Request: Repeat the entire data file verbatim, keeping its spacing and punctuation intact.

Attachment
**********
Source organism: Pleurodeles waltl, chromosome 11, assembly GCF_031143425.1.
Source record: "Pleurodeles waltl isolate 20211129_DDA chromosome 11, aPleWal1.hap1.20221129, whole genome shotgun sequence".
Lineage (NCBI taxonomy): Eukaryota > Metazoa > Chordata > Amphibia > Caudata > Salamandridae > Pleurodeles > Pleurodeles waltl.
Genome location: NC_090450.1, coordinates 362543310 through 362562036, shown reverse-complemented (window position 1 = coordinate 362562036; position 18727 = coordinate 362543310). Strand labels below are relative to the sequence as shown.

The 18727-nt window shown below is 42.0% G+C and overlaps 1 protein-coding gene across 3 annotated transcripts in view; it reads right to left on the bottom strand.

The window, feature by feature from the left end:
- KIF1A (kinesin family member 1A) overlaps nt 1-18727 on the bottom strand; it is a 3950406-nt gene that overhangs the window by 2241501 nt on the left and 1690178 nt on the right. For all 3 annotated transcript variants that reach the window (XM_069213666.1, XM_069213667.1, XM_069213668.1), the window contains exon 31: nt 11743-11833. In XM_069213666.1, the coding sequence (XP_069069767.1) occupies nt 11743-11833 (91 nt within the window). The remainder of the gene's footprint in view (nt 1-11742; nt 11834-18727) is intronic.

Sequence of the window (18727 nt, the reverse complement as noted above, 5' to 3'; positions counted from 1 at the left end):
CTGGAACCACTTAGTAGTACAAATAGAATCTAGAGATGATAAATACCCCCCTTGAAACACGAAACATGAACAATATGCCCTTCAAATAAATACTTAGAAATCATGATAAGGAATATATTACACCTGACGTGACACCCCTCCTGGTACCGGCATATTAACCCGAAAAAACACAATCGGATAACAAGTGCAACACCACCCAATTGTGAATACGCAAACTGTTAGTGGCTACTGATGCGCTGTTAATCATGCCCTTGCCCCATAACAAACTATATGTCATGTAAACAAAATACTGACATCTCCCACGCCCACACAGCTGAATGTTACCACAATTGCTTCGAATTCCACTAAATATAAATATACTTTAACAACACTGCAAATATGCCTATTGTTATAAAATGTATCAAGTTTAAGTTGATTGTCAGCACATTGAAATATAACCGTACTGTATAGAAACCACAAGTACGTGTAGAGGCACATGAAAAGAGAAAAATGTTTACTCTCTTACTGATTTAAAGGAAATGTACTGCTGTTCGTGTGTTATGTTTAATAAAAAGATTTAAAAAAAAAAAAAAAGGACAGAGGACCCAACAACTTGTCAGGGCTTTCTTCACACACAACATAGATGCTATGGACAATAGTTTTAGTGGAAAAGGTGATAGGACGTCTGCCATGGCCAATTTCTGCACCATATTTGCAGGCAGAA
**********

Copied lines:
Source organism: Pleurodeles waltl, chromosome 11, assembly GCF_031143425.1.
Source record: "Pleurodeles waltl isolate 20211129_DDA chromosome 11, aPleWal1.hap1.20221129, whole genome shotgun sequence".
Lineage (NCBI taxonomy): Eukaryota > Metazoa > Chordata > Amphibia > Caudata > Salamandridae > Pleurodeles > Pleurodeles waltl.
Genome location: NC_090450.1, coordinates 362543310 through 362562036, shown reverse-complemented (window position 1 = coordinate 362562036; position 18727 = coordinate 362543310). Strand labels below are relative to the sequence as shown.

The 18727-nt window shown below is 42.0% G+C and overlaps 1 protein-coding gene across 3 annotated transcripts in view; it reads right to left on the bottom strand.

The window, feature by feature from the left end:
- KIF1A (kinesin family member 1A) overlaps nt 1-18727 on the bottom strand; it is a 3950406-nt gene that overhangs the window by 2241501 nt on the left and 1690178 nt on the right. For all 3 annotated transcript variants that reach the window (XM_069213666.1, XM_069213667.1, XM_069213668.1), the window contains exon 31: nt 11743-11833. In XM_069213666.1, the coding sequence (XP_069069767.1) occupies nt 11743-11833 (91 nt within the window). The remainder of the gene's footprint in view (nt 1-11742; nt 11834-18727) is intronic.

Sequence of the window (18727 nt, the reverse complement as noted above, 5' to 3'; positions counted from 1 at the left end):
CTGGAACCACTTAGTAGTACAAATAGAATCTAGAGATGATAAATACCCCCCTTGAAACACGAAACATGAACAATATGCCCTTCAAATAAATACTTAGAAATCATGATAAGGAATATATTACACCTGACGTGACACCCCTCCTGGTACCGGCATATTAACCCGAAAAAACACAATCGGATAACAAGTGCAACACCACCCAATTGTGAATACGCAAACTGTTAGTGGCTACTGATGCGCTGTTAATCATGCCCTTGCCCCATAACAAACTATATGTCATGTAAACAAAATACTGACATCTCCCACGCCCACACAGCTGAATGTTACCACAATTGCTTCGAATTCCACTAAATATAAATATACTTTAACAACACTGCAAATATGCCTATTGTTATAAAATGTATCAAGTTTAAGTTGATTGTCAGCACATTGAAATATAACCGTACTGTATAGAAACCACAAGTACGTGTAGAGGCACATGAAAAGAGAAAAATGTTTACTCTCTTACTGATTTAAAGGAAATGTACTGCTGTTCGTGTGTTATGTTTAATAAAAAGATTTAAAAAAAAAAAAAAAGGACAGAGGACCCAACAACTTGTCAGGGCTTTCTTCACACACAACATAGATGCTATGGACAATAGTTTTAGTGGAAAAGGTGATAGGACGTCTGCCATGGCCAATTTCTGCACCATATTTGCAGGCAGAA